Thursday, August 5, 2010

GWT: Extend The DatePicker/CalendarView

We're going to start this series of articles related with GWT with a tutorial about extending the DatePicker/CalendarView.

With the DatePicker you can choose any date in a Calendar and browse through it. The DatePicker uses internally the CalendarView class to configure the way the Dates are showed.

The nice thing about the DatePicker is that is really simple to use, but this simplicity comes with a high cost for Enterprise developments: It's really hard to extend, since is highly dependent of internal classes.

One of the most requested features is the ability to limit the valid dates, basically configuring a minimum and a maximum date.

To accomplish that we need to extend the DefaultCalendarView class.

In you GWT Project create a new package in your /src directory

Go to the GWT subversion repository and copy the DefaultCalendarView file to your code.

Now we're going to start doing our changes:

Create a new constructor adding support for the minimum and maximum dates and define the new variables

private Date minDate = null;
 private Date maxDate = null;

  * Constructor.
 public DefaultCalendarView() {

  * Constructor.
  * @param minDate
  *            Minimum allowed date.
  * @param maxDate
  *            Maximum allowed date.
 public DefaultCalendarView(Date minDate, Date maxDate) {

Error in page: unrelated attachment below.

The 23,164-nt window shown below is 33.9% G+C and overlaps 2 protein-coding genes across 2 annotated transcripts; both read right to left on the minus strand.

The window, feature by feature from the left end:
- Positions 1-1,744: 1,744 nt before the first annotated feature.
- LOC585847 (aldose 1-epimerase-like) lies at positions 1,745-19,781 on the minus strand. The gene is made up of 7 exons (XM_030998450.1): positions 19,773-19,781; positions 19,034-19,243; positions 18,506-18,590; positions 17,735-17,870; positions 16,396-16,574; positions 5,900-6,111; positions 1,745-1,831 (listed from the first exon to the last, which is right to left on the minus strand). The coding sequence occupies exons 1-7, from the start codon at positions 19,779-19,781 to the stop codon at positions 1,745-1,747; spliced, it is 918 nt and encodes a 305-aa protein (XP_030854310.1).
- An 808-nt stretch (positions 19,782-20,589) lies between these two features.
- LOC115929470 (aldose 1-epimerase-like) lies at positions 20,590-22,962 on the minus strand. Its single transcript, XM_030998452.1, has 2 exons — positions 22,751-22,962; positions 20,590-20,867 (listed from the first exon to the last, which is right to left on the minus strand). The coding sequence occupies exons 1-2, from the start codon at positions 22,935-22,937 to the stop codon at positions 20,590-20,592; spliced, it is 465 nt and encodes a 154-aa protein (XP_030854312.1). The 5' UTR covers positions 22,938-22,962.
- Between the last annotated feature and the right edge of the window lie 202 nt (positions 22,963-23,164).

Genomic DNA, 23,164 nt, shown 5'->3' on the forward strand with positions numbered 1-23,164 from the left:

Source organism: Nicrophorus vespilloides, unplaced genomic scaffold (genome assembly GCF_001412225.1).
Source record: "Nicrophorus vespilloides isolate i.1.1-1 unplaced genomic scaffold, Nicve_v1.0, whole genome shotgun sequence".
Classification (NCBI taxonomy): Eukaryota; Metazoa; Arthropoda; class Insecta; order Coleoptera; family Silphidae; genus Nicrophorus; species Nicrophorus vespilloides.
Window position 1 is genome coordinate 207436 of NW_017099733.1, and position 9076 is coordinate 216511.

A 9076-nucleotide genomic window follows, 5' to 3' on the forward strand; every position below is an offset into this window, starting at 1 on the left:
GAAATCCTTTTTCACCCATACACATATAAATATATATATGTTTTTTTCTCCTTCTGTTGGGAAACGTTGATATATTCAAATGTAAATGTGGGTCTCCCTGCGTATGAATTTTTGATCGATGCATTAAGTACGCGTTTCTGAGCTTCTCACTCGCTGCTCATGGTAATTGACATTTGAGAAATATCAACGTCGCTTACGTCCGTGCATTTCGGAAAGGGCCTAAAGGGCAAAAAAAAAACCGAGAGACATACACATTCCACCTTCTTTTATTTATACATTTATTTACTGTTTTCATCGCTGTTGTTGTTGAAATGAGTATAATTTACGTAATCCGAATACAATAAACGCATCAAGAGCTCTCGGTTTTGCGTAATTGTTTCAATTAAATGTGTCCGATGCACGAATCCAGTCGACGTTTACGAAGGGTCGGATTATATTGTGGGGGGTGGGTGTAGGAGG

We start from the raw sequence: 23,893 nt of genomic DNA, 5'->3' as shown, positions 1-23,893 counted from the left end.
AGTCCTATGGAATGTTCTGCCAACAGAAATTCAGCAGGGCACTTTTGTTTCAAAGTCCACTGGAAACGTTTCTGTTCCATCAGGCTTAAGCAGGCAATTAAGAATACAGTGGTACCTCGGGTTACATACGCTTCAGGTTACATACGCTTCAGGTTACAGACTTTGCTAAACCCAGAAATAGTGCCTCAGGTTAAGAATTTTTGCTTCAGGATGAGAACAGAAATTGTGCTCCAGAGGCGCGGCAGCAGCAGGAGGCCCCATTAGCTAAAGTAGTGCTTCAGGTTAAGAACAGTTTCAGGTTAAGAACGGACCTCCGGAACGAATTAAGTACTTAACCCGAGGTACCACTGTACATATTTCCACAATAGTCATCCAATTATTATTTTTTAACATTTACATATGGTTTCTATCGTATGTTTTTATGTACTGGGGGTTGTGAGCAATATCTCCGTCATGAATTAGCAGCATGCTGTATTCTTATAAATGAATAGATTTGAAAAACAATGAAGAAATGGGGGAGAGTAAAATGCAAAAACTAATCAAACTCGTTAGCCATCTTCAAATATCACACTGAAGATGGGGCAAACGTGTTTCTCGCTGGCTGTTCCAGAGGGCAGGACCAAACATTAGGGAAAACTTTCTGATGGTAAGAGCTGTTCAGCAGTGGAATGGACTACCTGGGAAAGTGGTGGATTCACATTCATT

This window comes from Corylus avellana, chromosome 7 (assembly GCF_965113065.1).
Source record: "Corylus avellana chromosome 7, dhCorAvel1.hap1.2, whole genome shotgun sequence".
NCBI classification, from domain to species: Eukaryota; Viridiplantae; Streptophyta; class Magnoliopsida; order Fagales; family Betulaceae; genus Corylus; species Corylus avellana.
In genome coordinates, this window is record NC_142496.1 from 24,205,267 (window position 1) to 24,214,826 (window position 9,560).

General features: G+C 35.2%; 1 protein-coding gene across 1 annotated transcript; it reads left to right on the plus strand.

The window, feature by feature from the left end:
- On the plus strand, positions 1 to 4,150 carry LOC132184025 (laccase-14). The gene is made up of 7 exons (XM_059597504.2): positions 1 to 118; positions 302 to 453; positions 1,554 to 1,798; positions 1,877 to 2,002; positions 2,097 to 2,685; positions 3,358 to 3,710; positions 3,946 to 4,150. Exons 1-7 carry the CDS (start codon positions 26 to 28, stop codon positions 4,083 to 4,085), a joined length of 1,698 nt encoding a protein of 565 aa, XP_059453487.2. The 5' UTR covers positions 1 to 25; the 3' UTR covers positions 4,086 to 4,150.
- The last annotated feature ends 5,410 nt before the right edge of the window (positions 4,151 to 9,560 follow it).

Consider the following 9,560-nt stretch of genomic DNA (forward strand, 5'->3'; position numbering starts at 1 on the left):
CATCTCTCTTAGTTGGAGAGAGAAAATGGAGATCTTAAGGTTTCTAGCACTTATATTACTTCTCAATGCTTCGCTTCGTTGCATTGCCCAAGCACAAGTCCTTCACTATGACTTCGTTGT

this.minDate = minDate;
  this.maxDate = maxDate;

Ok that was easy, now we can define which are the minimum and maximum valid dates, but that's still doing nothing by itself

The easiest way to accomplish our objective is to disable the non-valid dates in the calendar, so let's modify the ......

 public boolean isDateEnabled(Date d) {
  if (minDate != null && maxDate != null) {
   if (d.after(minDate) && d.before(maxDate)) {
    return true;
   } else {
    return false;
  return getCell(d).isEnabled();

We are almost done. Now let's modify the update method of the CellGrid subclass.

public void update(Date current) {
    // * Another Tweak *//
    String value = getModel().formatDayOfMonth(getValue());
    dateStyle = cellStyle;
    if (isFiller()) {
     dateStyle += " " + css().dayIsFiller();
    } else {
     String extraStyle = getDatePicker().getStyleOfDate(current);
     if (extraStyle != null) {
      dateStyle += " " + extraStyle;
    // We want to certify that all date styles have " " before and
    // after
    // them for ease of adding to and replacing them.
    dateStyle += " ";

Note that we only changed the first line of the method, so we are not enabling the cell by default anymore, but we're checking if should be enabled.

The last missing part is that the DatePicker class needs also to be extended to use our new code:

public class DatePickerEx extends DatePicker {

 public DatePickerEx(Date minimum, Date maximum) {
  super(new DefaultMonthSelector(),
    new DefaultCalendarView(minimum, maximum), new CalendarModel());

 public DatePickerEx(MonthSelector monthSelector, CalendarView view,
   CalendarModel model) {
  super(monthSelector, view, model);

For your convenience you can also download the code in this archive

We're done. Enjoy your new DatePicker.


  1. I think you need to normalize the input dates. If minimum or maximum are set to anything but midnight, you might have some problems. CalendarUtils has some methods that help.

  2. Hi Eric,

    I can see problems if the Minimum date is higher than the maximum date. But I don't see which problems could appear from non-normalized (I'm not really sure that's the proper naming) Dates.

    What do you have in mind?